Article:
On a conference call with analysts last Tuesday, Bakers Chairman and CEO Peter Edison said he is counting on strong boot sales and “increases [to] come out of dress shoes” in the back half of the year.
“Our strong early selling in key categories, including boots and dress shoes, coupled with the introduction of new brands, reflect the favorable reaction to our fall product that is expected to drive positive comp-store sales in the second half of the year at increasing margins,” added Edison.
Bakers introduced Big Buddha footwear on Aug. 18, and the H by Halston line of footwear and accessories earlier this year.
“Big Buddha appeals to our core customers’ desire for quality casual sport shoes, [while the H by Halston] launch has gone extremely well and [has] had a strong, positive effect on our sales and margins since March. We’re also excited by the potential [increase in] sales and margins presented to our company by these brands,” said Edison.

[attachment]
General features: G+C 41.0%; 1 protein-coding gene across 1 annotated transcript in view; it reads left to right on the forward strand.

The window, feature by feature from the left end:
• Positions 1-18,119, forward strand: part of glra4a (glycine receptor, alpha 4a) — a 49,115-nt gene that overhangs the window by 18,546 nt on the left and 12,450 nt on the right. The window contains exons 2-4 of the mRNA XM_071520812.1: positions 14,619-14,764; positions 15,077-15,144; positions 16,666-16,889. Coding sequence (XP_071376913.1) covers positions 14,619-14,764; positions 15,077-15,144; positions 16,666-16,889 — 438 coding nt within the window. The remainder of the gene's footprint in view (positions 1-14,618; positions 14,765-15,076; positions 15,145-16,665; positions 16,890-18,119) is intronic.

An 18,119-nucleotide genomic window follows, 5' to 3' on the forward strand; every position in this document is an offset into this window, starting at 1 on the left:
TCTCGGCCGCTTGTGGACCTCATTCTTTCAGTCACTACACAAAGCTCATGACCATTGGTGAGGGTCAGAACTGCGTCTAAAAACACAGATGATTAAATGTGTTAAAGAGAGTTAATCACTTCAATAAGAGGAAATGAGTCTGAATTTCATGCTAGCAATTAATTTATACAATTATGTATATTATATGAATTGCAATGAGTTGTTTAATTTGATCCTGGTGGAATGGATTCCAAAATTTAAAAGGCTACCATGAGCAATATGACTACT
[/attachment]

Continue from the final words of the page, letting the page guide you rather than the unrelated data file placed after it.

Comps at the company increased 0.2 percent for the second quarter, and had risen 0.3 percent for the third quarter through Sept. 4.
The company said it needs a comp-sales increase of 5 percent to 7 percent for the full year to return to breakeven.
Edison dismissed ideas that selling $5 million in subordinated debentures to Steven Madden Ltd. last month — and giving Madden a nearly 20 percent stake in the company — buys Bakers time to get sales back on track.
“We feel we are generating enough cash to pay off our long-term debt and operate our business, but [the sale] provides us with a cushion in case we happen to have been wrong. It would be wrong to say it buys us time because we are cash-flow positive,” said Edison.
At the end of the second quarter, Bakers’ revolving credit facility balance stood at $9.5 million, and negative shareholders’ equity was $3.2 million. Cash and cash equivalents stood at $149,900, down from $152,700 in the same quarter a year ago.
For the period ended July 31, the St. Louis-based company recorded a net loss of $2.1 million, or 28 cents, compared with a loss of $1.7 million, or 24 cents, last year.